For us as Catholics, of course, our chapel with the tabernacle was the centre of our day, and daily Eucharist at 9.00 a.m. was the only fixed point in our very flexible schedule. For us it was our spiritual source of strength. For me, personally, these hours of spiritual nourishment are among my most beautiful memories. There one could calmly bring everything before God. This chapel also brought us very gratifying encounters. I think for example of Frère Roger Schutz, the Prior of the monastic community of Taizé. Many young people always came to welcome him. After that he always asked me to celebrate Mass with him and the young people and to give him Holy Communion, for – he said – he believed in the real presence of Christ in both the bread and wine, and could see no objection to him receiving it. One day he wanted to give me pleasure at the end of Mass. He showed me his Catholic breviary, it was the breviary of the late John XXIII, which he had given him as a present shortly before his death.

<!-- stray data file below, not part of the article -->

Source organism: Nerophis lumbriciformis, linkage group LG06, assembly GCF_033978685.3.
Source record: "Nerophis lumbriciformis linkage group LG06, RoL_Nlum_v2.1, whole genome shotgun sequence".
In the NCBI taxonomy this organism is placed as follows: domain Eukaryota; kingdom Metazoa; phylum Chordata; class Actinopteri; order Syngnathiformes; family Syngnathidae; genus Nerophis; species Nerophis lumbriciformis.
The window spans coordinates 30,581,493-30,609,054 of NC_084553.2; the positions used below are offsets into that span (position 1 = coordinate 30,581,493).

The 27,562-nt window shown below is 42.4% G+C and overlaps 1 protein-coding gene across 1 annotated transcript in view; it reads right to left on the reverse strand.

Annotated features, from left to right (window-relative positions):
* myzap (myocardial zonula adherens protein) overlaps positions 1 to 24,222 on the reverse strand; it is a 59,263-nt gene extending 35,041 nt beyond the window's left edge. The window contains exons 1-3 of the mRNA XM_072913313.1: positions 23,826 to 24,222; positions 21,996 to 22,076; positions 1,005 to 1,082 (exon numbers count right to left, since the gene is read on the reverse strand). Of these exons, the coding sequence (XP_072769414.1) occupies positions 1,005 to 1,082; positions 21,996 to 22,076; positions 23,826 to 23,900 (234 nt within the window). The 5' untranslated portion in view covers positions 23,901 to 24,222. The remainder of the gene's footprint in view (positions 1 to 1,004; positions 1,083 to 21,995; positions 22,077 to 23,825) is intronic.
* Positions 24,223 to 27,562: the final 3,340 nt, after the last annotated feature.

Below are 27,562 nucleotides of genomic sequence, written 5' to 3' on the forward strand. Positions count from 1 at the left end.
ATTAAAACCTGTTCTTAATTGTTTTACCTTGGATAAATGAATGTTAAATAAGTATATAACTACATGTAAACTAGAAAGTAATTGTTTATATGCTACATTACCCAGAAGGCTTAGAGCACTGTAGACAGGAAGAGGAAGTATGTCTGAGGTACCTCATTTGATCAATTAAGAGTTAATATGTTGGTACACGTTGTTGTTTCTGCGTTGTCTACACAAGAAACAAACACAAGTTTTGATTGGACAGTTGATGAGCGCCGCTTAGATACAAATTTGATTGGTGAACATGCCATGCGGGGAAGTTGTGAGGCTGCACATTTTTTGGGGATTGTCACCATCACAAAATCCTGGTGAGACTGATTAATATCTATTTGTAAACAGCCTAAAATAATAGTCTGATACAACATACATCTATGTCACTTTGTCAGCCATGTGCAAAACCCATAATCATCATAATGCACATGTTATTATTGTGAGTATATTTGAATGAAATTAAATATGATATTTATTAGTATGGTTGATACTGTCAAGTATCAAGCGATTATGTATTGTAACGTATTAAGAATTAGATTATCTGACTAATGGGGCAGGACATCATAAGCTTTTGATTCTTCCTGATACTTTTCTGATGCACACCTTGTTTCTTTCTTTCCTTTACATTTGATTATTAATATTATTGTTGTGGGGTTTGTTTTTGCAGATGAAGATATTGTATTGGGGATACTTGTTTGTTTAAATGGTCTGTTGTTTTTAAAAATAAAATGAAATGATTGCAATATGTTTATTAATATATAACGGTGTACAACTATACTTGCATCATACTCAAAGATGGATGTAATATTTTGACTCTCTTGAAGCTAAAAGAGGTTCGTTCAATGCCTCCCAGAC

A special problem that occupied us during almost all of these past years, is the encounter with immigrants, refugees and asylum seekers.
Meanwhile, airport chaplaincy has become standard at all airports in Germany, also thanks to our cooperation and our “know how”.
   For the future, we need even more closely intertwined networks for the apostolate in general, and especially for our apostolate according to the charism of the Union founded by Vincent Pallotti. For the future, it needs to be directed and practised more globally.
Airport chaplaincy is a meaningful area of apostolate, with growing importance generally and with a future. It is therefore very necessary to accompany these apostolic efforts in the field with the apostolate of prayer, with much prayer.

Some Questions for Reflection:
Ø While we all agree that apostolate is worthwhile, what am I actually doing concretely?
Ø Am I really unprejudiced and open to dialogue with all – as equal partners?
Ø Do I pray intensively enough for the success of the apostolate of the Union?
Ø Do I have real conviction regarding my membership of the Union?
Ø As an apostle, how do I deal with setbacks, rejections and doubts?
Ø Do I have enough trust in God and enough patience?

                                             Fr. Walter Maader SAC and Irmgard Mader UAC
                                             Frankfurt – Germany
Segretariato Generale, Unione dell’Apostolato Cattolico
Piazza San Vincenzo Pallotti 204, 00187 Roma, Italia